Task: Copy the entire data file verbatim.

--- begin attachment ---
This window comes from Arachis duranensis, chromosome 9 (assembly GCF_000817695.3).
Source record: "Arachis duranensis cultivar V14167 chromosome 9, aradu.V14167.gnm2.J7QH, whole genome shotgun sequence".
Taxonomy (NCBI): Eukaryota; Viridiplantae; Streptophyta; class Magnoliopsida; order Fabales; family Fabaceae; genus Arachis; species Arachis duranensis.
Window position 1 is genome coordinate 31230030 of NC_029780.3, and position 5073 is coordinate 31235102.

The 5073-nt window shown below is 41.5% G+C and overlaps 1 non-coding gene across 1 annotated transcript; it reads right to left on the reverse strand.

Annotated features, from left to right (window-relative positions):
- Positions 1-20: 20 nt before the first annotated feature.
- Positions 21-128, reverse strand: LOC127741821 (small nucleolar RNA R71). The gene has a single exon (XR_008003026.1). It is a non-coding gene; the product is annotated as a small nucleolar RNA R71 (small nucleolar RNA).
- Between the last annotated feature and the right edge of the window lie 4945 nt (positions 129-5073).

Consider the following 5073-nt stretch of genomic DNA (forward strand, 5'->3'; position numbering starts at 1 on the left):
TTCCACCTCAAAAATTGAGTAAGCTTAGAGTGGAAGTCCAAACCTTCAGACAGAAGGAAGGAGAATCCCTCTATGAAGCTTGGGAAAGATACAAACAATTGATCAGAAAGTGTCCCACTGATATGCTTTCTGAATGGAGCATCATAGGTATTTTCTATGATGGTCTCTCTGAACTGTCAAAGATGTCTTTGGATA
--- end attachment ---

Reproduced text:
This window comes from Arachis duranensis, chromosome 9 (assembly GCF_000817695.3).
Source record: "Arachis duranensis cultivar V14167 chromosome 9, aradu.V14167.gnm2.J7QH, whole genome shotgun sequence".
Taxonomy (NCBI): Eukaryota; Viridiplantae; Streptophyta; class Magnoliopsida; order Fabales; family Fabaceae; genus Arachis; species Arachis duranensis.
Window position 1 is genome coordinate 31230030 of NC_029780.3, and position 5073 is coordinate 31235102.

The 5073-nt window shown below is 41.5% G+C and overlaps 1 non-coding gene across 1 annotated transcript; it reads right to left on the reverse strand.

Annotated features, from left to right (window-relative positions):
- Positions 1-20: 20 nt before the first annotated feature.
- Positions 21-128, reverse strand: LOC127741821 (small nucleolar RNA R71). The gene has a single exon (XR_008003026.1). It is a non-coding gene; the product is annotated as a small nucleolar RNA R71 (small nucleolar RNA).
- Between the last annotated feature and the right edge of the window lie 4945 nt (positions 129-5073).

Consider the following 5073-nt stretch of genomic DNA (forward strand, 5'->3'; position numbering starts at 1 on the left):
TTCCACCTCAAAAATTGAGTAAGCTTAGAGTGGAAGTCCAAACCTTCAGACAGAAGGAAGGAGAATCCCTCTATGAAGCTTGGGAAAGATACAAACAATTGATCAGAAAGTGTCCCACTGATATGCTTTCTGAATGGAGCATCATAGGTATTTTCTATGATGGTCTCTCTGAACTGTCAAAGATGTCTTTGGATA